Ochrobactrum anthropi is an emerging pathogen with an increase in the frequency of musculoskeletal infections that need vigilant monitoring to identify them early and treat them appropriately.
Dr. Madhan Jeyaraman, Department of Orthopaedics, Faculty of Medicine - Sri Lalithambigai Medical College and Hospital, Chennai, Tamil Nadu, India. E-mail: email@example.com
Introduction:Ochrobactrum anthropi is an opportunistic and rare human pathogen, which is seen widely in the environment. O. anthropi infections have been reported in both immunocompetent and immunocompromised individuals. There is no proper consensus on the diagnosis and management of O. anthropi related infections.
Case Report:We report a case of O. anthropi related left shoulder pyomyositis with distal clavicular and acromion osteomyelitis in an immunocompetent individual with an elaborative diagnostic and treatment algorithm for its effective management.
Conclusion:A comprehensive management strategy with a combination of implant removal (if present) with extensive surgical debridement of bone and soft tissue and intravenous antibiotics results in successful eradication of O. anthropi infection.
Keywords:Ochrobactrum anthropi, pyomyositis, osteomyelitis, immunocompetent, opportunistic infection.
Ochrobactrum anthropi is a Gram-negative and non-fermentative rare human pathogen, ubiquitously seen in the environment [1, 2]. Being an opportunistic bacterium, it is noted for bacteremia, localized infections, and catheter or stent-associated infections in both immunocompetent and immunocompromised individuals [3, 4, 5]. Reports have been made on its diagnostic challenges and difficulty in identifying the optimal therapeutic algorithm [6, 7, 8, 9]. Till date, there are no standard guidelines to diagnose and treat O. anthropi related infections [10, 11, 12]. We report a case of pyomyositis of the left shoulder with distal clavicular and acromion osteomyelitis due to O. anthropi and discuss our diagnostic and treatment algorithm for its effective management.
A 37-year-old male presented to the outpatient department with a history of fever, pain, and restriction of movements over the left shoulder, and generalized body pain for 20 days duration. Fever was high grade, intermittent with chills and rigor. The left shoulder pain was insidious in onset, gradually progressive, non-radiating, aggravated on left shoulder movements, without any relieving factors. On examination, the left shoulder was warm and tender with severe restriction of movements especially abduction and external rotation. Complete blood count showed leukocytosis with raised erythrocyte sedimentation rate and C-reactive protein levels. The inflammatory markers such as IL-1, IL-6, and procalcitonin were also raised. The blood culture was sent.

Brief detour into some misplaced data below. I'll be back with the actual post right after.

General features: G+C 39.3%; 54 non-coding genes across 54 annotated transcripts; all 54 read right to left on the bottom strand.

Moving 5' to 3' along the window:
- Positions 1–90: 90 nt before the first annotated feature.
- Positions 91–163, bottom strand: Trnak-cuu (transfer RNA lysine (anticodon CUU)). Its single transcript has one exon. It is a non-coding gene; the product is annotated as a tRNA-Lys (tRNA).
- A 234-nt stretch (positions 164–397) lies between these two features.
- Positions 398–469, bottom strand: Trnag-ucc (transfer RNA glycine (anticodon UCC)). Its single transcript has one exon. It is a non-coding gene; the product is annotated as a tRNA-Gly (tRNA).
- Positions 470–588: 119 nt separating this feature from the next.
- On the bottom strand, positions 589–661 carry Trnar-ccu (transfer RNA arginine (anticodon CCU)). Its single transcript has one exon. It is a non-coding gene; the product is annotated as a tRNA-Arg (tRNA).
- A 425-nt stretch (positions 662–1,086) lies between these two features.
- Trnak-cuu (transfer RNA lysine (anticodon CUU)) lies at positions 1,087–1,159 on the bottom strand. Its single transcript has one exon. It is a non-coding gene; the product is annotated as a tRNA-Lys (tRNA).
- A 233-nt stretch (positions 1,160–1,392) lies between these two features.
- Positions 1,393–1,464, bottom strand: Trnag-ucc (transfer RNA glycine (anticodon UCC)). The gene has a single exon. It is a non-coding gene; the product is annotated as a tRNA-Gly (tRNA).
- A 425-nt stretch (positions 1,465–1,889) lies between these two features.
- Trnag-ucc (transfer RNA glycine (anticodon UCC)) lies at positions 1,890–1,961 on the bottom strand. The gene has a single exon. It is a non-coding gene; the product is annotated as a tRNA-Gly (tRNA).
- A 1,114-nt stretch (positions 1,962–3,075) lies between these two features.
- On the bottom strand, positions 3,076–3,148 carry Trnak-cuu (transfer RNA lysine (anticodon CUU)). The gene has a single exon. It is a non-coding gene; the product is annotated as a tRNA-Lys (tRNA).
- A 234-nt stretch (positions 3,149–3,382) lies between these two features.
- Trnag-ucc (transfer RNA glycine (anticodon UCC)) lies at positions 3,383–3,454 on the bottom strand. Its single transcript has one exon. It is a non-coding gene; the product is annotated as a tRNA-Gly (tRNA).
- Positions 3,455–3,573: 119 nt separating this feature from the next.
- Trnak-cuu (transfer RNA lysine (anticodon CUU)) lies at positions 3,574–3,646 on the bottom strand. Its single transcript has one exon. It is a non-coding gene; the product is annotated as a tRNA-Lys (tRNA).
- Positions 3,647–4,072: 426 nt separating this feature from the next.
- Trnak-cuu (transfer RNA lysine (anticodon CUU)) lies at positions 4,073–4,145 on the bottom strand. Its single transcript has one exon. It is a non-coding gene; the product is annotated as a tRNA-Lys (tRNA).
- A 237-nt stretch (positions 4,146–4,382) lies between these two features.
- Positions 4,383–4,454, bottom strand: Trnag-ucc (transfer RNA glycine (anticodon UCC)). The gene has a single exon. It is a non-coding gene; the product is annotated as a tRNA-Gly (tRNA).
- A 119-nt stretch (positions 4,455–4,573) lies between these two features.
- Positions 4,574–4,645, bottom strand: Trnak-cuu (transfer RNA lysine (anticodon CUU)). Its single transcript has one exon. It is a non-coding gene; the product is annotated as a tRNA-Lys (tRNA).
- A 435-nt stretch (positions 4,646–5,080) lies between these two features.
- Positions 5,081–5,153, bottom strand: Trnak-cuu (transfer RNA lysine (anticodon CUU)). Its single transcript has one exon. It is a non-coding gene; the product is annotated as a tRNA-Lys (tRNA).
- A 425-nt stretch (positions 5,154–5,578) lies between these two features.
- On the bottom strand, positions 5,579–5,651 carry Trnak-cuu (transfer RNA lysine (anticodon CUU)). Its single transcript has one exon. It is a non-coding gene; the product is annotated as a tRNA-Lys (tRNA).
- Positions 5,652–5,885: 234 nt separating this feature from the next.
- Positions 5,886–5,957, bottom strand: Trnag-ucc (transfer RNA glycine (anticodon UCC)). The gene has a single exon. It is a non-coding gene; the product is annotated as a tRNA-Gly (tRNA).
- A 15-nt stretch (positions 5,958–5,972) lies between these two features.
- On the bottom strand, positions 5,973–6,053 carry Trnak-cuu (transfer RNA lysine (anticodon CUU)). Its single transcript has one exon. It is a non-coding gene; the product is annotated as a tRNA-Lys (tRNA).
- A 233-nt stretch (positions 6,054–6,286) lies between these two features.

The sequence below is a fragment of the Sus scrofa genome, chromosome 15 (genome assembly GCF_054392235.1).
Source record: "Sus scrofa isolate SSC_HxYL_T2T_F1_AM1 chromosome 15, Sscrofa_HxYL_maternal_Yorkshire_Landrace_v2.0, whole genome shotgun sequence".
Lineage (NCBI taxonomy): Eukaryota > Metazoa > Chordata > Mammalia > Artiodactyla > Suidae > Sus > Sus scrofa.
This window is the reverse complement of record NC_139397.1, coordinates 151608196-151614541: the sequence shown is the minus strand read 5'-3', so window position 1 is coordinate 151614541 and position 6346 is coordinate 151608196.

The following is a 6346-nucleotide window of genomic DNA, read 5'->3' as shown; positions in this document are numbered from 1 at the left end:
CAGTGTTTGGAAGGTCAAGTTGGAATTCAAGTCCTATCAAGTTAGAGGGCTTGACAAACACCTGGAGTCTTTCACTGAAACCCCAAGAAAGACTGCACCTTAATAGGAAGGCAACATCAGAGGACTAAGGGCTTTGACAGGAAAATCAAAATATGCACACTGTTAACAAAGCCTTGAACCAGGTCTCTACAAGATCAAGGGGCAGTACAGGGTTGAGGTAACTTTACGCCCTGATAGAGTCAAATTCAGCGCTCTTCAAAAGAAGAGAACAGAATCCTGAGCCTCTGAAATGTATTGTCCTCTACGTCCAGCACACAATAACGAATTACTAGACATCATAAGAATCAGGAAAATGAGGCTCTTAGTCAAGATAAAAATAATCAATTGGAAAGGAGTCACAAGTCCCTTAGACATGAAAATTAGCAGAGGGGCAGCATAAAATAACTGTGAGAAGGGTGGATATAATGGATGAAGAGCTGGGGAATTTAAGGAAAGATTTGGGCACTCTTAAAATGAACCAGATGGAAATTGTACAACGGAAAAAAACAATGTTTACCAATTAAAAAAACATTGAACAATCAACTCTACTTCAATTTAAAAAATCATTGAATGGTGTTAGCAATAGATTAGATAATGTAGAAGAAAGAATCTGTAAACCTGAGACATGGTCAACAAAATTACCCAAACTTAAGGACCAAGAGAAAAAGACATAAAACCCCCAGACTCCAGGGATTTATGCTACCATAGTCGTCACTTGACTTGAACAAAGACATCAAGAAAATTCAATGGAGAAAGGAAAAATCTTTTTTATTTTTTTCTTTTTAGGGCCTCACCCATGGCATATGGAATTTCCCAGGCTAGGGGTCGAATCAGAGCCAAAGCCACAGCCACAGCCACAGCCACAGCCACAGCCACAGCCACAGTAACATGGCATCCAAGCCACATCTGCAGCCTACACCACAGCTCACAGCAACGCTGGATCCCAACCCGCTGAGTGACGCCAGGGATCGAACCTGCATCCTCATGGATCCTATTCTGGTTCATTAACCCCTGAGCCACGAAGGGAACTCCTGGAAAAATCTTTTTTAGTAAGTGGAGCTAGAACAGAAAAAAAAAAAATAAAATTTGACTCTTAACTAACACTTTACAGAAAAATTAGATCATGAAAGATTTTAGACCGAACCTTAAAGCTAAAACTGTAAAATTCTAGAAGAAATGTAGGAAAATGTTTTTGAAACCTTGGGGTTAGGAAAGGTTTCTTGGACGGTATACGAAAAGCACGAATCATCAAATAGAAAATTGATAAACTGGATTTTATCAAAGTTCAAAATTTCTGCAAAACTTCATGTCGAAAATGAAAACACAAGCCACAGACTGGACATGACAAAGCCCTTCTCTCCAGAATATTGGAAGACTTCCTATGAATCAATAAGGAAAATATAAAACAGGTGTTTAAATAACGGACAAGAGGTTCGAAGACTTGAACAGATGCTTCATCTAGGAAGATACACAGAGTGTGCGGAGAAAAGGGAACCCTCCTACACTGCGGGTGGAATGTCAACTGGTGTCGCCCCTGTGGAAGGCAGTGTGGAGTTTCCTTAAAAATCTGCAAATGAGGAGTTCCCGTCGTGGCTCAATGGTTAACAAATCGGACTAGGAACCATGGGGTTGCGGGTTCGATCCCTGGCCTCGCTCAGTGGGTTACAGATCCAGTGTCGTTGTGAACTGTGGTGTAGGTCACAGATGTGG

A plain radiograph of the left shoulder revealed no abnormality. The patient was started empirically on intravenous cefuroxime twice daily but he continued to have a persistent high-grade fever. MRI of left shoulder demonstrated ill-defined diffuse edema with peripheral enhancing collection involving all the rotator cuff muscles and marrow edema with a patchy enhancement of distal end of clavicle and acromion suggestive of osteomyelitis with pyomyositis and abscess (Fig. 1, 2).
Under general anesthesia, the pus was drained out and sent for culture and Gene Xpert MTB/RIF. The debrided tissue was also sent for biopsy which turned out to be pyomyositis. Blood and pus culture demonstrated O. anthropi showing susceptibility to cotrimoxazole, imipenem, meropenem, piperacillin-tazobactam, and resistance to aminoglycosides, cephalosporins, and fluoroquinolones. Gene Xpert was negative. The patient was started intravenous meropenem 1 gm thrice daily for 2 weeks followed by tablet co-trimoxazole (160 mg/800 mg) twice daily for 4 weeks. The patient was also supplemented with oral risedronate 35 mg once weekly for 12 weeks, oral calcium 500 mg once daily for 12 weeks, and Vit D3 60k IU once weekly for 12 weeks. The patient was motivated for an active range of shoulder movements and shoulder physiotherapy. The patient had an uneventful recovery and followed up for 12 months.
In 1988, Holmes et al. described the genus Ochrobactrum and its subtype species O. anthropi . O. anthropi is recognized as belonging to the new genus Ochrobactrum, which was also called Brucella anthropi and Achromobacter that occasionally causes human infection . The genus Ochrobactrum was named after the Greek word “Ochros” meaning yellow color . The species name anthropi was given after being recovered from contaminated biologic products, hospital environments, intravascular cannulas, indwelling catheters, and clinical specimens such as blood, urine, feces, pus, CSF, wounds, bile, throat, and vagina [15, 16]. O. anthropi is an opportunistic, low virulent aerobic, non-fermentative, motile, oxidase-positive, indole-negative, gram-negative mesophilic bacillus as shown in (Fig. 3) . API 20NE automated system misidentify O. anthropi as Brucella species because of its close relation [8, 14]. Hence, a confirmation is required with negative serum Brucella species antibodies in a patient with severe infections caused by O. anthropi bacteremia without any proper primary focus of infection and refractory to standard treatment .
O. anthropi is the name given to the urease-positive Achromobacter species previously designated as per CDC Vd-1, Vd-2 as Achromobacter spp. Biotypes 1 and 2 and Achromobacter Groups A, C, and D . Ochrobactrum species are closely related to Brucella species with Ochrobactrum intermedium occupying a phylogenetic position that is intermediate between O. anthropi and Brucella [10, 17, 18]. They are oxidase-positive, saccharolytic, and motile with peritrichous flagella . O. anthropi is ubiquitous and widely distributed in soil, plants, and water sources like normal saline, antiseptics, dialysis fluids, and swimming pools and also has been isolated from the hospital environment and contaminated foreign bodies such as intravascular catheters, graft tissues, and clinical specimens [19, 20, 21].